Feeding our children a healthy diet should be easy. Right?
We live in the world’s richest nation. We like to think we are health-conscious. We have an endless supply of *seemingly* nutritious options at the grocery store– things that appear to be the correct choice when trying to be healthy. Things like reduced-fat salad dressing. Skim milk. Whole-grain waffles.
Yet these things seem to directly contradict the facts that: childhood obesity is increasing at a startling rate AND that this will be the first generation of children to have a shorter life expectancy than their parents’ generation.
Last week I watched a documentary called “Fed Up,” about the abundance of sugar in processed foods. Sure, maybe you would assume that. But I don’t think you know just how much and just how damaging it is to our country’s health.
And guess what? All those years of hearing that fat is what’s making you fat? It’s not. It’s sugar.
I truly feel this has been the most important, eye-opening film I have ever watched. I went from sad, to angry, to inspired. (Video below is the trailer to “Fed Up.”)
Immediately after watching it, my mind was buzzing with so many ideas. What can I do? How can I fix this?
On a personal level, I can make the decision to stop serving my family sugar-laden products. I can sign us up for the 10 Day Sugar Free Challenge (which we will be starting a week from Sunday).
But my outrage about this issue goes beyond just wanting to solve the problem for my own family.
What about the people who are not informed about the childhood obesity crisis and what causes it? How about the school cafeterias that have vending machines full of soda and contracts with fast food restaurants like McDonald’s and Pizza Hut?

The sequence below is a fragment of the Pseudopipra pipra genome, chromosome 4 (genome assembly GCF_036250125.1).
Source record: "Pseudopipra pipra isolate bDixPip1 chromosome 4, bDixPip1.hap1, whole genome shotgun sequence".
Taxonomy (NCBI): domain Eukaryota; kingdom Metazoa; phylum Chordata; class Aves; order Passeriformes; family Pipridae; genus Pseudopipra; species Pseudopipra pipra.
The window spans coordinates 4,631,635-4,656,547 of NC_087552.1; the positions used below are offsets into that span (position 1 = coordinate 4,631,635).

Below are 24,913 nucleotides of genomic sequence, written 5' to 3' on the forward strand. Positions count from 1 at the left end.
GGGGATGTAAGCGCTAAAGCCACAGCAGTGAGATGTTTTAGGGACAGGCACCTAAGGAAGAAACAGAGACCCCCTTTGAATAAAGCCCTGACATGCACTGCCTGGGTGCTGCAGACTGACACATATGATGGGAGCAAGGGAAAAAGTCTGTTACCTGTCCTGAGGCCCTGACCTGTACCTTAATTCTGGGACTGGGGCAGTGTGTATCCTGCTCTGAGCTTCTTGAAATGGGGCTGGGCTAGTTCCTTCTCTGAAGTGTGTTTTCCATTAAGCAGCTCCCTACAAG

Shouldn’t the schools be serving our kids healthier meals? Oh wait, I forgot they do require fruits and vegetables to be an option…unfortunately, after pressure from the food industry, both french fries and pizza are now categorized as vegetables.
I could go on and on about the injustices that our nation’s children are suffering at the hands of the food industry and the government that should be concerned about the health of its future generation.
But instead, I urge you to watch “Fed Up” for yourself. It all starts with being aware, and you owe it to yourself and your family to know what you’re up against every time you walk into the grocery store.
I’m planning to take the Fed Up Challenge and go 10 days without sugar. If you watch the movie and are inspired to join along, I will have some helpful resources next week…a list of foods you can and can’t eat, plus a sample meal plan for families.
Learn more about the documentary at the “Fed Up” website.
See how we did on our 10-Day No Sugar Diet!